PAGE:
Thursday, April 30, 2009

Death and facebook

Facebook allows people to share personal information with their friends on the Internet.

It was written by very young people (college students) and appeals mainly to very young people. Nevertheless, some older people are also using it to maintain contact with friends.

Sometimes, a user of facebook dies. An acquaintance of mine, Don Fisher, passed away last October. I heard about it just recently, through other channels.

So, it occurs to me, why doesn't facebook deal with death? In the edit profile section, there is no way to indicate that you are dead.

We ought to be able to designate some other facebook user as our executor, giving that person the ability to change our profile to show our death. The executor ought to be able to post an obituary on our profile, and our friends ought to hear about our death, hopefully, in time to make plans to attend the funeral.

Facebook isn't the only company that doesn't deal well with death. When my mother passed away, we had to contact Melaleuca, a company with which she had a contract, in order to cancel future deliveries and the concomitant financial obligation.

As I carried out these duties, I spoke with someone on the telephone, and they acted as if they didn't believe she had died. Perhaps others, not liking the commitments, had attempted to get out of them is like manner? In any case, we finally agreed that I would send them an official death certificate, and they would release my mother from her obligations.

Unless there is some way to get an Internet connection in the great beyond, there is no reason for a company like facebook to be in denial of death.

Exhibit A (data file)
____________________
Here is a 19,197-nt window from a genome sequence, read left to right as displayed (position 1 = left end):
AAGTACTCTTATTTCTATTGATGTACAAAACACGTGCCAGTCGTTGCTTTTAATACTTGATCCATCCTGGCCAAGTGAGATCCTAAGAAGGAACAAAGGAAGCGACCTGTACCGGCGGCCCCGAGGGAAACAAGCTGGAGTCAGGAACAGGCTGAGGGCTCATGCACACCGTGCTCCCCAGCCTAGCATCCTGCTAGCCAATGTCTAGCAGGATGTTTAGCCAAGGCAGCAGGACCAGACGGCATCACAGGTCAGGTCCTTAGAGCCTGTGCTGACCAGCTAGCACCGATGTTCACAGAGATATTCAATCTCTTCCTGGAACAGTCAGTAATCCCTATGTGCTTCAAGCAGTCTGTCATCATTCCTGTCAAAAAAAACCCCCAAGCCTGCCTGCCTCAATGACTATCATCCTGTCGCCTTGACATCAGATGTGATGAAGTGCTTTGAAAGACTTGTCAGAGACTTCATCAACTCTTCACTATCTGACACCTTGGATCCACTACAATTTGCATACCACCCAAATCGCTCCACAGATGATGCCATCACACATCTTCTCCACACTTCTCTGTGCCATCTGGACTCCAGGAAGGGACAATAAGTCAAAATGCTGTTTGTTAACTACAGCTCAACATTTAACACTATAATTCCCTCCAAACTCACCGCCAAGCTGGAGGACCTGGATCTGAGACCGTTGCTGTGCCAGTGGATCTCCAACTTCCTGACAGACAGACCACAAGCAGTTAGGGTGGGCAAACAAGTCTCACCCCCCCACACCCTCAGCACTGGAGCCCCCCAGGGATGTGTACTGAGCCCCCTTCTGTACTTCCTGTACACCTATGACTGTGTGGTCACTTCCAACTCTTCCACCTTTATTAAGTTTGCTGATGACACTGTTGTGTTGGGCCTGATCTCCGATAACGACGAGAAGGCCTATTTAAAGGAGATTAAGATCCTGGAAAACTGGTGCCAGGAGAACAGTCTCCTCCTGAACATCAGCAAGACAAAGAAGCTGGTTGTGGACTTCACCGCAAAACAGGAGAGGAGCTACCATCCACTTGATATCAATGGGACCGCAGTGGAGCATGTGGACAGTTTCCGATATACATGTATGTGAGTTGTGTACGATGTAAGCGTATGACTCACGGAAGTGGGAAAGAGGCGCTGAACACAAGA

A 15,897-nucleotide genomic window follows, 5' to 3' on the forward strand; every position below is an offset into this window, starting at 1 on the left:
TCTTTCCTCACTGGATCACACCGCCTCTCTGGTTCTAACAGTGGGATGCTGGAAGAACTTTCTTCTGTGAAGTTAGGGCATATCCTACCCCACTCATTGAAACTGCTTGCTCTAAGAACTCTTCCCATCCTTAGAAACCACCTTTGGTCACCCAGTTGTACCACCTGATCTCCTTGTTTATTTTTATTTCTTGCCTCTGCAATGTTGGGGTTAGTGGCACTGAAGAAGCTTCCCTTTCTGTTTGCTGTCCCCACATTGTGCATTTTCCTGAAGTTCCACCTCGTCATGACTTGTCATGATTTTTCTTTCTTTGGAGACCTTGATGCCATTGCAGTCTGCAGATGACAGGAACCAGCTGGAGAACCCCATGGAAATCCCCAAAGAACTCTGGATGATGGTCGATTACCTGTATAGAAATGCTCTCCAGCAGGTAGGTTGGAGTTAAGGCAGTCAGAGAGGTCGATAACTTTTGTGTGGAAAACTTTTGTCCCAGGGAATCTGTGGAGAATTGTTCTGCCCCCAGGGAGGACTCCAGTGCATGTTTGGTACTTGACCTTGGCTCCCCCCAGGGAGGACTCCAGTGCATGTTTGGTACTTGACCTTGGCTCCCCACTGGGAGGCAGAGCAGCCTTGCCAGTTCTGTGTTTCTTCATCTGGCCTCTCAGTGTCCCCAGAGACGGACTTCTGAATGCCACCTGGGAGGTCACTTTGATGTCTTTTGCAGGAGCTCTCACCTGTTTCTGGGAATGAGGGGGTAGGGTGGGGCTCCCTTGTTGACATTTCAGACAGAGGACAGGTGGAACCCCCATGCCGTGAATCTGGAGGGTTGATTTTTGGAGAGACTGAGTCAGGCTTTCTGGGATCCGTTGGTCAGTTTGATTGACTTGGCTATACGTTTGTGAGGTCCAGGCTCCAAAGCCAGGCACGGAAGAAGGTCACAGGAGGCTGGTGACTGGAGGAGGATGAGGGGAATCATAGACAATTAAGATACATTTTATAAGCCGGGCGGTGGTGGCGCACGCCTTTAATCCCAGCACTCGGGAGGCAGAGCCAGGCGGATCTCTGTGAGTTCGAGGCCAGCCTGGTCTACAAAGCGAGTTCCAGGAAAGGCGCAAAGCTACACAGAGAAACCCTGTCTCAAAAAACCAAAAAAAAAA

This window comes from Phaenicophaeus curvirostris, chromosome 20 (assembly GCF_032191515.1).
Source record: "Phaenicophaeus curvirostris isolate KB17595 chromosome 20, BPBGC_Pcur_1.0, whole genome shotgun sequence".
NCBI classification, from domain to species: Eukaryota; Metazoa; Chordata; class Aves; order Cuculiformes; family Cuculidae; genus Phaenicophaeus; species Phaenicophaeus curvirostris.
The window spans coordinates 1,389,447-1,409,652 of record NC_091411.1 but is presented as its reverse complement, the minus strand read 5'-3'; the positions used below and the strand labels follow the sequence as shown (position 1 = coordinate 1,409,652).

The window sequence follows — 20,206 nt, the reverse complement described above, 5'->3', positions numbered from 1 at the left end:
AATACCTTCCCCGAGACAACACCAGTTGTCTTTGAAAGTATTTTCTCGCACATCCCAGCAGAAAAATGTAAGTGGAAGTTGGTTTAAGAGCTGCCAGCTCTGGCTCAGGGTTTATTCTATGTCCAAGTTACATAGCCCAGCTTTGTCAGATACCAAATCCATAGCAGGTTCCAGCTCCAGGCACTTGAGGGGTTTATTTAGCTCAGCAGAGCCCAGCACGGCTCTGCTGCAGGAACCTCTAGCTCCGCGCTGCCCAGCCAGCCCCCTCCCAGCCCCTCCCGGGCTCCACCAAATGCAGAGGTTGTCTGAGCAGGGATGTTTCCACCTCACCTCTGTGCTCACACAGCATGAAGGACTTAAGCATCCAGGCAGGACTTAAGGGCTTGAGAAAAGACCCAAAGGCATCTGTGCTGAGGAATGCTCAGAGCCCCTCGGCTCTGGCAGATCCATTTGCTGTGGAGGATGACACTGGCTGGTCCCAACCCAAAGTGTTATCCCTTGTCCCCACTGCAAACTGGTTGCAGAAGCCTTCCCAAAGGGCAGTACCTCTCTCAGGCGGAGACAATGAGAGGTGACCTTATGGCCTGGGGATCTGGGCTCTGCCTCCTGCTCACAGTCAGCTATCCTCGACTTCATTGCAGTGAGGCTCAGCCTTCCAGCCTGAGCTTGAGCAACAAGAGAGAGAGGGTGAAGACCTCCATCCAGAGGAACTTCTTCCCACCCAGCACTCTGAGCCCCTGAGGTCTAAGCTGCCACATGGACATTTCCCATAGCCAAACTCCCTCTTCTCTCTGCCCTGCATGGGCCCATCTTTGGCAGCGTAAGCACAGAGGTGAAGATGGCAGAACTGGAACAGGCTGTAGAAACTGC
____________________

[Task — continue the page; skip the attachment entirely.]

5 comments:

Kelline said...

I agree with your point Uncle Bruce. I took a mini course with my husband about financials and wills were brought up. They suggest in your will leaving all your passwords to the interenet activities, so that your survivors can close your cyber-life.

I thought it was interesting.

Nancy said...

My friend's family started a facebook page for her dad when he died. They put the obituary up, information about his funeral, etc. It spread like wildfire.

They kept adding things like pictures of his headstone, etc.

Anyway...so there's that. But I don't know if that sufficiently meets all your criteria.

Abra said...

I agree with this too. Kelli has an excellent point, but there should be a clause somewhere wherein if you're absent from their site for a period of time with no logins then they can terminate your account. If you just decided to not be apart of it and really are alive - the activation part is still available.

Andrew said...

There are already some companies all over this. Check these out:

http://lifehacker.com/5200973/legacy-locker-hands-over-the-keys-to-your-online-life-when-you-die

http://lifehacker.com/5170883/death-switch-sends-out-emails-upon-your-demise

http://www.wikihow.com/Share-Your-Obituary-with-Your-Online-Friends

Myrna said...

I wondered about this after the accident in Taber when "Beans" died. I bet he left a Facebook page behind.